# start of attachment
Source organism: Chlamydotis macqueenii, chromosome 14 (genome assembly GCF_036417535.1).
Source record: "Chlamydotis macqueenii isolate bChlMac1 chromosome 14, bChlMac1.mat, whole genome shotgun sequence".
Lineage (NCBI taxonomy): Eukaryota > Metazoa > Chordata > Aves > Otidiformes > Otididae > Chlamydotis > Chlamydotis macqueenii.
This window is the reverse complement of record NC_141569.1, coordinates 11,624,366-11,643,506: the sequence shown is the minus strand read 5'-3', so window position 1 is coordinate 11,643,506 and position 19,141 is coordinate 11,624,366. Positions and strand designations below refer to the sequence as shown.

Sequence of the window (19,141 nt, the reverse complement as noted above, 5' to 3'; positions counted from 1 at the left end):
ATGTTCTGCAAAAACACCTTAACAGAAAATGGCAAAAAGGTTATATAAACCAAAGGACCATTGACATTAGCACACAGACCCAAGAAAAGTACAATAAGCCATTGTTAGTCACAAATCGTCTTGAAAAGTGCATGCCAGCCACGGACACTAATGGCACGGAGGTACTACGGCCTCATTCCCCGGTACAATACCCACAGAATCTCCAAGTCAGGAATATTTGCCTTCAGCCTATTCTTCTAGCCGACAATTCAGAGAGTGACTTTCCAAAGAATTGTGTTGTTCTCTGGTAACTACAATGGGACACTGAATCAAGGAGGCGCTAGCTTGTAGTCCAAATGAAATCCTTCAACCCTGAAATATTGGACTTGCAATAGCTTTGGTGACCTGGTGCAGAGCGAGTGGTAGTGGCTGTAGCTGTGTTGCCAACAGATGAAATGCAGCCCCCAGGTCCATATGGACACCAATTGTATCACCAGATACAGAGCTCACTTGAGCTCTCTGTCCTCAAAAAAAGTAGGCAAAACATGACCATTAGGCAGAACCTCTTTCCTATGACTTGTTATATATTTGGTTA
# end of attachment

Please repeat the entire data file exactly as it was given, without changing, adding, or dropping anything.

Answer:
Source organism: Chlamydotis macqueenii, chromosome 14 (genome assembly GCF_036417535.1).
Source record: "Chlamydotis macqueenii isolate bChlMac1 chromosome 14, bChlMac1.mat, whole genome shotgun sequence".
Lineage (NCBI taxonomy): Eukaryota > Metazoa > Chordata > Aves > Otidiformes > Otididae > Chlamydotis > Chlamydotis macqueenii.
This window is the reverse complement of record NC_141569.1, coordinates 11,624,366-11,643,506: the sequence shown is the minus strand read 5'-3', so window position 1 is coordinate 11,643,506 and position 19,141 is coordinate 11,624,366. Positions and strand designations below refer to the sequence as shown.

Sequence of the window (19,141 nt, the reverse complement as noted above, 5' to 3'; positions counted from 1 at the left end):
ATGTTCTGCAAAAACACCTTAACAGAAAATGGCAAAAAGGTTATATAAACCAAAGGACCATTGACATTAGCACACAGACCCAAGAAAAGTACAATAAGCCATTGTTAGTCACAAATCGTCTTGAAAAGTGCATGCCAGCCACGGACACTAATGGCACGGAGGTACTACGGCCTCATTCCCCGGTACAATACCCACAGAATCTCCAAGTCAGGAATATTTGCCTTCAGCCTATTCTTCTAGCCGACAATTCAGAGAGTGACTTTCCAAAGAATTGTGTTGTTCTCTGGTAACTACAATGGGACACTGAATCAAGGAGGCGCTAGCTTGTAGTCCAAATGAAATCCTTCAACCCTGAAATATTGGACTTGCAATAGCTTTGGTGACCTGGTGCAGAGCGAGTGGTAGTGGCTGTAGCTGTGTTGCCAACAGATGAAATGCAGCCCCCAGGTCCATATGGACACCAATTGTATCACCAGATACAGAGCTCACTTGAGCTCTCTGTCCTCAAAAAAAGTAGGCAAAACATGACCATTAGGCAGAACCTCTTTCCTATGACTTGTTATATATTTGGTTA